Thalia sighed. "Still the same Aradia," said the apparition. "This place is a graveyard now. It is home to the dead, not to the living. Will you try to move back here?"
"I don't know," said Aradia. "Should we?"
"Perhaps," said Thalia. "It is not for me to say. It matters not where you dwell, Beloved Aradia. I am wherever you and Saraea are now. She sees me, though she knows me not. Nor did you tell her that Yarg killed me."
"She killed Yarg after she saw him kill Silas," said Aradia. "It ... was not good for her. I had no desire to bring that pain back to her."
"My daughter avenged me," said Thalia, smiling proudly. "Yet I have no wish for her to be a warrior."
"I doubt you need to fear on that count," said Aradia. "She doesn't seem to wish that either."
"No," said Thalia. "She will be your successor, though; it will be interesting to see a shamaness be queen as well."
"Shamaness? Thalia, what do you mean?" asked Aradia.
"She has the gift of sight; she can see and will soon hear the spirits of her ancestors. Mhari will teach her, but she will indeed be the spirit healer of the Amazons, even as Mhari is now," said Thalia. "But first she must overcome her fear."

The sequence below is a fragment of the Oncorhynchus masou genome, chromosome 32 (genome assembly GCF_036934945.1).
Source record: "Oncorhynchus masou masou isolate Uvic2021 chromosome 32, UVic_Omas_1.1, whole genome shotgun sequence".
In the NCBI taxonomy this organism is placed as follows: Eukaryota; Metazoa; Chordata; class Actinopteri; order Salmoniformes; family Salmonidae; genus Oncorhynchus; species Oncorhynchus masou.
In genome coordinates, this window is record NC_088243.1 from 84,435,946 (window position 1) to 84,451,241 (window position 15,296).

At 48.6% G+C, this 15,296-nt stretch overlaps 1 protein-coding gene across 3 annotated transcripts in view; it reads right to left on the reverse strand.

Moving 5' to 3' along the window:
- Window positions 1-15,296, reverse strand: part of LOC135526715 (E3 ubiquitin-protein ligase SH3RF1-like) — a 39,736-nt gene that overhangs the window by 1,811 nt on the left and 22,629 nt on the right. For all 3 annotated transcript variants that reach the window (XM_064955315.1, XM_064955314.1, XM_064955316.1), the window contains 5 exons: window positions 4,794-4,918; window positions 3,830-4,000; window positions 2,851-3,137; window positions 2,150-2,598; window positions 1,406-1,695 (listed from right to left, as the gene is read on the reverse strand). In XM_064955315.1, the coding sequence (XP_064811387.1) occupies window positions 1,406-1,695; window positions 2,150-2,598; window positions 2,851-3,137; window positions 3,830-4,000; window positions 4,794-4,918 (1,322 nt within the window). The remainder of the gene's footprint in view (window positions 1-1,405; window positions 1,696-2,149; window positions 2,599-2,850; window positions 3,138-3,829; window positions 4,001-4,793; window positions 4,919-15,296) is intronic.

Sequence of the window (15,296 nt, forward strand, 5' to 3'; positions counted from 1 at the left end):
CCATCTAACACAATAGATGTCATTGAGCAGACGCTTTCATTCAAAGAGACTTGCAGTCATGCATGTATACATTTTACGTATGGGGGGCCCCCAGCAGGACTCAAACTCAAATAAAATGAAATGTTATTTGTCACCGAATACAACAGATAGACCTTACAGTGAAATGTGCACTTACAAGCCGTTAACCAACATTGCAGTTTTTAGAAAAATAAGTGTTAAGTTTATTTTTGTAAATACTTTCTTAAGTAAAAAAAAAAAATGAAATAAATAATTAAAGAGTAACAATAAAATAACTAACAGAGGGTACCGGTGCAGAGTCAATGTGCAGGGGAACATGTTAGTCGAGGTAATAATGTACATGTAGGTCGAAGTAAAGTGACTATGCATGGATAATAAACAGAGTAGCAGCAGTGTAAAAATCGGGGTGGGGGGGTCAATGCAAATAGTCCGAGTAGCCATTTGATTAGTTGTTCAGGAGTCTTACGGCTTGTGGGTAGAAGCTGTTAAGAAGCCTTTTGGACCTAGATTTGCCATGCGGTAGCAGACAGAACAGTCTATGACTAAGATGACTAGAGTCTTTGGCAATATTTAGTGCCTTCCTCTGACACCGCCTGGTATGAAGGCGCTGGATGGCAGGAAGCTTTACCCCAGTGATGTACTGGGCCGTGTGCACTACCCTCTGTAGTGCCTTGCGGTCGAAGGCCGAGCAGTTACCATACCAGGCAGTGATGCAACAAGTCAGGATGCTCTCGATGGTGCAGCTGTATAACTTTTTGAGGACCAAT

"Thalia, no shamaness has ever been queen of the Amazons," protested Aradia. "If what you say is true, then I shall have to seek elsewhere for my successor."
"On the contrary, Aradia, there have been many shamaness-queens in our history," said Thalia. "Look to the Temple; under the altar, you will find the scrolls which chronicle our history, I would have you take them back to your new village of trees."
"As you say," said Aradia, doubtfully, part of her still believing this a dream or more likely, a hallucination.
"I must go now, Ari'," said Thalia, smiling. The glow around her began to dim as she faded.
"Wait!" cried the queen, reaching out for her.
"Aradia, I am always with you," said Thalia. "Stop mourning me as if I weren't. And please, take care of my daughter."
The apparition disappeared and the fire again rose up in the hearth. Aradia shook her head, then glanced out the window. The greyish half-light of dawn was creeping through the cracks in the shutters. The queen sighed and woke the others, making ready to start the new day.